The Hemi Chryslers had dominated the 1964 Daytona Speedweeks, but it was a very different picture when the 1965 event rolled around. The big Hemis had been outlawed, and Chrysler was boycotting NASCAR racing.
Last November, about the time that NASCAR’s “Silly Season” was officially declared to start, my personal life went into a “Silly Season” all its own, the seriousness of which, well… if you compared side by side pictures of Todd Bodine and myself, let’s just say that Todd appears to have a full head of hair.
The inaugural Daytona 500 of 1959 had been a huge success with blistering speeds and nary a caution to mar the proceedings, so as the Grand National circuit prepared for their second visit to Bill France’s high-banked monument to speed in 1960, everyone was hoping for more of the same. Instead, the second version of the Great American Race brought with it a bit of a reality check.
I have a split personality. No, don’t call the men in white coats. Neither one of us is violent. But I have noticed that sometimes, the race fan and journalist in me puts me at odds with the driver fan in me. Some race fans don’t have this problem as they are simply driver fans to the point where if their guy is winning or losing, nothing else matters. Not the rules, not the lack of parity in the sport, and certainly not tradition or facts.
Dale Earnhardt seemed destined to finally win the race that had eluded him through his entire career after dominating the event, leading 155 of 200 laps. However, a broken piece of transmission bellhousing from Ricky Rudd’s No. 5 Levi-Garrett Chevrolet ended that notion. Earnhardt ran over the debris entering turn 3 at about 195 mph, and cut down a right rear tire. The black No. 3 GM Goodwrench Lumina wobbled up the racetrack and slowed, clearing the way for relative unknown Derrike Cope from Spanaway, Wash. to capture his first career victory in NASCAR’s biggest race.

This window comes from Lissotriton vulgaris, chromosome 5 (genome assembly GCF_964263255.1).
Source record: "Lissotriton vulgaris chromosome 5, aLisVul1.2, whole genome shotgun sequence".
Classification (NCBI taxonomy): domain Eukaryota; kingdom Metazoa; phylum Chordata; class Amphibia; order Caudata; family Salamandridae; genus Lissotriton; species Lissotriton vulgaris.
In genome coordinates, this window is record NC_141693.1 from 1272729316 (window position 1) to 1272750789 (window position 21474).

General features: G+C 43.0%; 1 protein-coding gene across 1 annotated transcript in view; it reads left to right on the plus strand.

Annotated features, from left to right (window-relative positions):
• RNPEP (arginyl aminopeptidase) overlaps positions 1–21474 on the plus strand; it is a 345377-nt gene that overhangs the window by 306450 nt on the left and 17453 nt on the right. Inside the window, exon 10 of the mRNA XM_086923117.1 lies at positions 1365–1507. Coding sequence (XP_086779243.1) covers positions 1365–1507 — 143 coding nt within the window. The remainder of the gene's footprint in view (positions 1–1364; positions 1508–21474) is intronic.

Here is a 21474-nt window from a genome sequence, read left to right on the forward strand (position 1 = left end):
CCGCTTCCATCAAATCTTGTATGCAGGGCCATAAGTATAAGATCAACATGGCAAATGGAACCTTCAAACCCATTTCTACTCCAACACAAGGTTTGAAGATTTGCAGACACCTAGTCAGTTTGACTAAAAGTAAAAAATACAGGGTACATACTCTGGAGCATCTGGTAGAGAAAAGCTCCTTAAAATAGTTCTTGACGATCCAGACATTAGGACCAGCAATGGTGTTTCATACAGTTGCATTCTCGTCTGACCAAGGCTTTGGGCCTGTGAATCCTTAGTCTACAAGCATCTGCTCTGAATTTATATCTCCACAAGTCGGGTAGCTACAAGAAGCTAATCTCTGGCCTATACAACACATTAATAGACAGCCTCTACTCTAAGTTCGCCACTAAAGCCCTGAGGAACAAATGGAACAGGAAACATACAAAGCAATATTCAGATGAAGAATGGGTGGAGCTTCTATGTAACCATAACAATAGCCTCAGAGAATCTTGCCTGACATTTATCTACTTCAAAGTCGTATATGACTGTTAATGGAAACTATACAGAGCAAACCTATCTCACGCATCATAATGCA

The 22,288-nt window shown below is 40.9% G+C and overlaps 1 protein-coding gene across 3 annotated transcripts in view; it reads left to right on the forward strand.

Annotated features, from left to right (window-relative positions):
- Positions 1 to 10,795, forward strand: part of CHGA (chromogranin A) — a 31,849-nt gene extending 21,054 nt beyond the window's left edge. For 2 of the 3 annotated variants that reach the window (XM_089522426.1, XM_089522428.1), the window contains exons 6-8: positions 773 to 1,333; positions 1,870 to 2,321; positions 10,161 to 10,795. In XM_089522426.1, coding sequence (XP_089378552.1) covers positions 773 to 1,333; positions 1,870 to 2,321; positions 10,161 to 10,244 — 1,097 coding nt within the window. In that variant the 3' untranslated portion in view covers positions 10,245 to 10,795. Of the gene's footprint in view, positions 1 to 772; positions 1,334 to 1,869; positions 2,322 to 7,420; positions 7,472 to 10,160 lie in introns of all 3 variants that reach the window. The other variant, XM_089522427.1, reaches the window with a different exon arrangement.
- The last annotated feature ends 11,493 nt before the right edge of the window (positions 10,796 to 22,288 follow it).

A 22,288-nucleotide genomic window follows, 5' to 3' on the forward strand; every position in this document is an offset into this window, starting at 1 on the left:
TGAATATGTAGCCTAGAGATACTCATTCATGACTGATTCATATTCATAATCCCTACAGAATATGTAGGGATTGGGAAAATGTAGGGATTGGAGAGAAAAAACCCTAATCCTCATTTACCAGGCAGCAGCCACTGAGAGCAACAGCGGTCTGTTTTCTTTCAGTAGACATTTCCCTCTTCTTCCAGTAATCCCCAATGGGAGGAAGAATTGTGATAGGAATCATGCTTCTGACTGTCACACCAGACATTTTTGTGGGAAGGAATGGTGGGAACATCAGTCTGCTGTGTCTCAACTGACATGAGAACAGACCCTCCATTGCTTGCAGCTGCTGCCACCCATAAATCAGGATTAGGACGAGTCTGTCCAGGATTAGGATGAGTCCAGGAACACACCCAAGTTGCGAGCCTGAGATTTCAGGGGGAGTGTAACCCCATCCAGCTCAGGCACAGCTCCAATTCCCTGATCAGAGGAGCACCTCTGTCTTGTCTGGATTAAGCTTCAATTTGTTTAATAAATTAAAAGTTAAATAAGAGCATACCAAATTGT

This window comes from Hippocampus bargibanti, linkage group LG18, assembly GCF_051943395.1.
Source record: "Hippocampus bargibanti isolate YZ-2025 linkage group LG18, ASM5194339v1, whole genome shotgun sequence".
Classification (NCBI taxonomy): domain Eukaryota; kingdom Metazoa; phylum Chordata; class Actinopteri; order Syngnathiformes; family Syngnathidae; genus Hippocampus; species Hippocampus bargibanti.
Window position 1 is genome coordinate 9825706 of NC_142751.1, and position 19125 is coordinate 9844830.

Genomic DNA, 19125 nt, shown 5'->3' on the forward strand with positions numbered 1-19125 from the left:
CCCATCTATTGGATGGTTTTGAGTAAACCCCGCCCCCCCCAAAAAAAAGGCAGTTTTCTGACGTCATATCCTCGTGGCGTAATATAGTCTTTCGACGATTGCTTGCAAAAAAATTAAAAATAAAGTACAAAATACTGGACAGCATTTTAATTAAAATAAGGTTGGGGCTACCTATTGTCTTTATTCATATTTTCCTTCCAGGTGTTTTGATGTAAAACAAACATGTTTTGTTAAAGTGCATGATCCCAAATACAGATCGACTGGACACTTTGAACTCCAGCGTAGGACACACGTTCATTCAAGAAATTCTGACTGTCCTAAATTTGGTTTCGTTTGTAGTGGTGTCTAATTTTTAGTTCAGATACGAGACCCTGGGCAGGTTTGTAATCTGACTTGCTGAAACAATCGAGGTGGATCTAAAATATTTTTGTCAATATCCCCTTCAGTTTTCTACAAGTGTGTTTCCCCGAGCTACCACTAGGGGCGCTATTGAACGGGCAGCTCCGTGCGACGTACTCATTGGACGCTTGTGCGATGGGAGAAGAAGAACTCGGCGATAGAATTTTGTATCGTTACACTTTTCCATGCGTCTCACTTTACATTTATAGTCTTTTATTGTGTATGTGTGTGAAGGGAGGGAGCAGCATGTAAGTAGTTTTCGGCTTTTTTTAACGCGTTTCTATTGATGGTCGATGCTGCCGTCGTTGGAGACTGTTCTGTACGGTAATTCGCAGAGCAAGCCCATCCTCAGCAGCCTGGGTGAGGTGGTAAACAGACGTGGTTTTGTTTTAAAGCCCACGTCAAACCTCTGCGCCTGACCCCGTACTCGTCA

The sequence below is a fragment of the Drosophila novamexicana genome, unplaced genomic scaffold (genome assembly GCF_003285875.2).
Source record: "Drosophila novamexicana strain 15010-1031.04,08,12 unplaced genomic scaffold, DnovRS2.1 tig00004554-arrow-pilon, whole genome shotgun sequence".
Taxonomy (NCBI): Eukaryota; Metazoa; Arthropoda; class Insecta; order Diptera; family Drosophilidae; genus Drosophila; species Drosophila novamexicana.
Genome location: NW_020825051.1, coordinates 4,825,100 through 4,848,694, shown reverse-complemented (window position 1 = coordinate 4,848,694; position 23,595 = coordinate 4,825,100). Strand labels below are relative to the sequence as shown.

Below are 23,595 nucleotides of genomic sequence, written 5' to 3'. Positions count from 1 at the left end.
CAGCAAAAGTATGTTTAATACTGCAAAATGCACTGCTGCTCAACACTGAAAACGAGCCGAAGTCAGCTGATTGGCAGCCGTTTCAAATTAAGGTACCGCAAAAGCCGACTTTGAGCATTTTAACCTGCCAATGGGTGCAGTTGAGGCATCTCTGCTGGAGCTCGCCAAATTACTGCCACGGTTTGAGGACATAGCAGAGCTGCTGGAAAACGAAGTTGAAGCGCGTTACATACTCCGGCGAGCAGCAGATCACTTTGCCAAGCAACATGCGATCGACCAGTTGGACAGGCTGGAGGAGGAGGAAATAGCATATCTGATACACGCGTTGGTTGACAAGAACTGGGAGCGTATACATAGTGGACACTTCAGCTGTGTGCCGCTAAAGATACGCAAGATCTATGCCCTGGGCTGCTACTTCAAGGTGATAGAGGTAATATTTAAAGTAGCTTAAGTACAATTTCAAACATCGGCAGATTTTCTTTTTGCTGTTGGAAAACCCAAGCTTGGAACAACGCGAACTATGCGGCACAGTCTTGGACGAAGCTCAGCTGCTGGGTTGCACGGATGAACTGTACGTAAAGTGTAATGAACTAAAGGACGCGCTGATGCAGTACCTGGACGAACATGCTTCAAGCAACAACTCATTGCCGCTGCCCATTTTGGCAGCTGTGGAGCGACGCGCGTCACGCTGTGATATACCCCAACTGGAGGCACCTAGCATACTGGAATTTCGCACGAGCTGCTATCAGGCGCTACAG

Well race fans, it’s that time again. The offseason is coming to an end very quickly, and we are close to going back to racing. But before we do let’s talk about what to expect from the Craftsman Truck Series this season.
This Week’s Question: This year, 36 of the 43 spots in the Daytona 500 will be already “locked in,” due to owner points and the past champion’s provisional held by Dale Jarrett. Is it fair that so many cars are guaranteed spots in the field, or should the vast majority of drivers and teams have to qualify their way into the Great American Race?
There it sat, two-and-a-half miles of fresh black top shimmering in the midwinter Florida sun, with banked corners higher than the tallest buildings in the towns some of the drivers racing on it had grown up in. For a group used to running on short dirt and asphalt ovals, the awe must have been tempered with a bit of fear as well. As Jimmy Thompson, a driver of that era, put it, “There have been other tracks that separated the men from the boys. This is the track that’s going to separate the brave from the weak when the boys are gone.”
I don’t think there’s a grand conspiracy to give Toyota an advantage. Watching how Toyota has succeeded early in every racing venue they’ve put themselves in, it shouldn’t be a surprise. I am a little surprised at how the non-CoT cars performed at Daytona, but a couple of things there: One, it is a plate track, and two, well, it’s Toyota.
The offseason can be a dreadful time for the racing fan. Unless you like German touring cars, motocross or snowmobile racing, there has never been a fix for the racing fan during the cold of Winter. Sure there’s the Chili bowl and the Ice bowl. But those are isolated races. For the race fan that has a desire to see door to door racing on a nearly weekly basis, there has never been that kind of fix in the winter. Enter Arena racing.